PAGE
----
Could you give us an overview of your MBA recruiting and interview process?
You’re going to see our brand from the moment you get on campus. Hopefully, when you come on campus for that orientation in the first few weeks, you’ll start to see PwC around. You might meet former interns: ask them about their experience with PwC. And very shortly after school begins – and once the recruiting cycle starts on campus – we’re there with a campus presentation and smaller targeted events.
We post by our vertical industries. For example, we post on campus for financial services, healthcare, CIPS (Consumer Industrial Products and Services) and TICE (Technology, Information, Communications and Entertainment).
We hold two interviews on campus in the first round; both are behavioral interviews. From there, if you’re recommended for the second round, the interviews will be held in the office. We’ll bring you in by a specific group. We’ll narrow the path a little bit for where we think you’ll have the best fit based on your background experience and conversations we’ve had with you on campus. So we do the second round interview based on where we think you’ll be the best fit. If you’re successful, the final interview consists of three interviews – two behavioral and a case. And then we look at possibly making an offer from that vertical and competency areas. So if you successfully interned with us in a specific group, you would have an offer, full-time, from that group.
So we do hire specifically by industry and competency. And the process would be the same for a full-time student, depending on the cycle. We’re running on the same cycle as the other consulting firms. It’s a similar process for those who did not intern with us but are looking to join us full-time.
Regarding the internship itself, we have a week of training and onboarding. And then we have you on a client site doing project work for the remaining 8-9 weeks of the internship. We have two onboarding cycles on interns, so the start and end dates are based on when school ends.
How can MBAs make a good impression and stay on your radar?
I think it goes back to what we discussed earlier. It’s making sure you maintain connections you have. Obviously, the recruiting process is very condensed with a lot of people reaching out to us. So making sure you are coming to our events, staying in contact with the people you meet, and maintaining that network is going to be the best way to stay on our radar. That’s not to say students who don’t come to any events don’t get interview opportunities, but I would say their chances are probably not as good as those who are very connected with us and maintain a very strong interest throughout.
What types of onboarding, training and ongoing support do you provide to incoming MBAs?
I’ll just reiterate that we always take a lot of pride in our training and learning development. Our training is recognized as one of the top in the industry. It should give any recruit or new hire coming in a peace of mind that they are going to get very high quality training – some of the best anywhere. And that comes through directly through all of our campus recruiting programs.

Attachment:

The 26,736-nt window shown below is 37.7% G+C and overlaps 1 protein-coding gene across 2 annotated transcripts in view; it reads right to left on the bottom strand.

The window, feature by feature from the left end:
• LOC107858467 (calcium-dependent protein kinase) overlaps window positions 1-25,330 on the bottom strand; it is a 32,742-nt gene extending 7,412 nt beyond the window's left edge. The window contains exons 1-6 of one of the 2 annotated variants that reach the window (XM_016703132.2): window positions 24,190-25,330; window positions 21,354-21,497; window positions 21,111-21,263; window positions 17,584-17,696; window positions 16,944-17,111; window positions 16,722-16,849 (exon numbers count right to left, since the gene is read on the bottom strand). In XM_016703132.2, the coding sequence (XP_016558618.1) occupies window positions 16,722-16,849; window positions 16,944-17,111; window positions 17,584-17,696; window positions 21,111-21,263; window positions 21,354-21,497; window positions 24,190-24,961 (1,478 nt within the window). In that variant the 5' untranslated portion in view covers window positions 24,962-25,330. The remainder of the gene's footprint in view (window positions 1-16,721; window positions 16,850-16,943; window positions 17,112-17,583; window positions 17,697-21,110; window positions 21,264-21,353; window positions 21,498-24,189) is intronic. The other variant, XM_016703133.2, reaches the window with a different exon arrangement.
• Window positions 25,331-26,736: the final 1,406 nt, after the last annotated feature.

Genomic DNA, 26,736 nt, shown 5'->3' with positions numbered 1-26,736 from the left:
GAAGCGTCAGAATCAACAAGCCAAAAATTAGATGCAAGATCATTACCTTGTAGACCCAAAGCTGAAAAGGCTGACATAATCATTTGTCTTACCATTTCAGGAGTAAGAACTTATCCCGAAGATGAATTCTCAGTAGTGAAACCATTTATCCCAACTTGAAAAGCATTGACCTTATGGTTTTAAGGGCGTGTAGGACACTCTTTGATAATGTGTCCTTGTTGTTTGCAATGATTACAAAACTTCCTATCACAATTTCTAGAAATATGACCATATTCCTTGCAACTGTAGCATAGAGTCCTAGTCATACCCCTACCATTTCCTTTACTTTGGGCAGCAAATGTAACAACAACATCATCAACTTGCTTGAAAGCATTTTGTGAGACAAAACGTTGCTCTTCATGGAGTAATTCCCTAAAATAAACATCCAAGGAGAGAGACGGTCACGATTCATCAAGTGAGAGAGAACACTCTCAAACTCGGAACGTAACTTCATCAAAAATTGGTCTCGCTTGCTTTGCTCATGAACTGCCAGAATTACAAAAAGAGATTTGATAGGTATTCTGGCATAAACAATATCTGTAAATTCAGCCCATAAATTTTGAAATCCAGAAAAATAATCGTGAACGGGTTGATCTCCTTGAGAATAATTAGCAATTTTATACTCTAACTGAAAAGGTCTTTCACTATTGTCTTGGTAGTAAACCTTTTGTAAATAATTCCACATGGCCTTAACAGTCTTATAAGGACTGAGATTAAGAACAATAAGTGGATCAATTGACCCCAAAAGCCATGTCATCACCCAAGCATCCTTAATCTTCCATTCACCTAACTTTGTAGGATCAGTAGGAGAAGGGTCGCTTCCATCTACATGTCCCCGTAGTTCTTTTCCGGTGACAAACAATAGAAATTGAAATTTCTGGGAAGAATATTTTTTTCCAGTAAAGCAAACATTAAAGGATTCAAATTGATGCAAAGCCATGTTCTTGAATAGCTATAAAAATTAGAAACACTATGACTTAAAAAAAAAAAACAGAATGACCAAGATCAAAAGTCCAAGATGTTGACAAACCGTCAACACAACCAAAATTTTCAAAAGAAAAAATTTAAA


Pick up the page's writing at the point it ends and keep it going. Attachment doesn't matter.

For an MBA internship, they are going to come together with all of their MBA class in one central location. The training is led by L&D (Learning & Development), which partners with our client staff practitioners to do the training. So you’re going to meet with people who’ve done the work and you’ll learn from them the best practices and get an introduction to our consulting methodology and the way we work with clients. Even if you are coming into the firm with no consulting background, we’re going to give you the tools that you need right away.
That extends throughout the offer. We also offer training courses throughout the internship or ways for you to interact with other interns and learn about our business. We provide a lot of touch points throughout the internship to keep students connected and we do that specific to the MBAs, with specific MBA touch points.
With full-time training, we bring the MBAs in with the experienced hires because of that background and experience that they have. So their network will begin with the professionals. They may not come from an MBA program, but they’d certainly have the same type of experience as MBAs might have as well. We’re going to begin to help them build that network. So training and bringing people aboard is something we’re very good at. And we take a lot of pride in it.
When it comes to PwC, what are some of the biggest misconceptions that students may have about your organization (and your industry)?
I’m not sure if I want to call it a misconception, but there’s an impression that we’re only a tax and assurance firm. Over the past few years though, our advisory and consulting brand is really taking hold.
For good reason, we’re very, very proud of our brand. But I think some people may not understand – or they may misconstrue – the size, strength and power of our consulting practice.
The advantage of joining a firm like PwC is that we do think of ourselves with a one firm mentality. We do leverage the expertise of all 40,000 PwC employees. So if there is something that you haven’t seen or done, there’s certainly someone here who has – and that can be incredibly powerful. It’s very important that you understand that you’re not just joining PwC’s Advisory practice, but you’re joining PwC and they’re going to have unparalleled access to the best people in professional circles. We have a really strong consulting practice for a reason – and being connected like this is really exciting to people.